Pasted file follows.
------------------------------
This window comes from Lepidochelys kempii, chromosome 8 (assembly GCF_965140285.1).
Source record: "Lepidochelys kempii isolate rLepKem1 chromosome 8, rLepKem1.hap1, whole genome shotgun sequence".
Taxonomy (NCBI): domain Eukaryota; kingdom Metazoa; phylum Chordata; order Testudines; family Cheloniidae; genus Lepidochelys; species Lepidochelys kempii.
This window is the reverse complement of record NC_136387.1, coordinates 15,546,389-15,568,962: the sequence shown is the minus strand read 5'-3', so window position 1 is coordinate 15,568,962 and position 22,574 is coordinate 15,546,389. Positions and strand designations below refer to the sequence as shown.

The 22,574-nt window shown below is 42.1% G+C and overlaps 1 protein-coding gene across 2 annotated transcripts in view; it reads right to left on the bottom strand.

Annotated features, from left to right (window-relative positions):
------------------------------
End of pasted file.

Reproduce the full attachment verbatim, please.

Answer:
This window comes from Lepidochelys kempii, chromosome 8 (assembly GCF_965140285.1).
Source record: "Lepidochelys kempii isolate rLepKem1 chromosome 8, rLepKem1.hap1, whole genome shotgun sequence".
Taxonomy (NCBI): domain Eukaryota; kingdom Metazoa; phylum Chordata; order Testudines; family Cheloniidae; genus Lepidochelys; species Lepidochelys kempii.
This window is the reverse complement of record NC_136387.1, coordinates 15,546,389-15,568,962: the sequence shown is the minus strand read 5'-3', so window position 1 is coordinate 15,568,962 and position 22,574 is coordinate 15,546,389. Positions and strand designations below refer to the sequence as shown.

The 22,574-nt window shown below is 42.1% G+C and overlaps 1 protein-coding gene across 2 annotated transcripts in view; it reads right to left on the bottom strand.

Annotated features, from left to right (window-relative positions):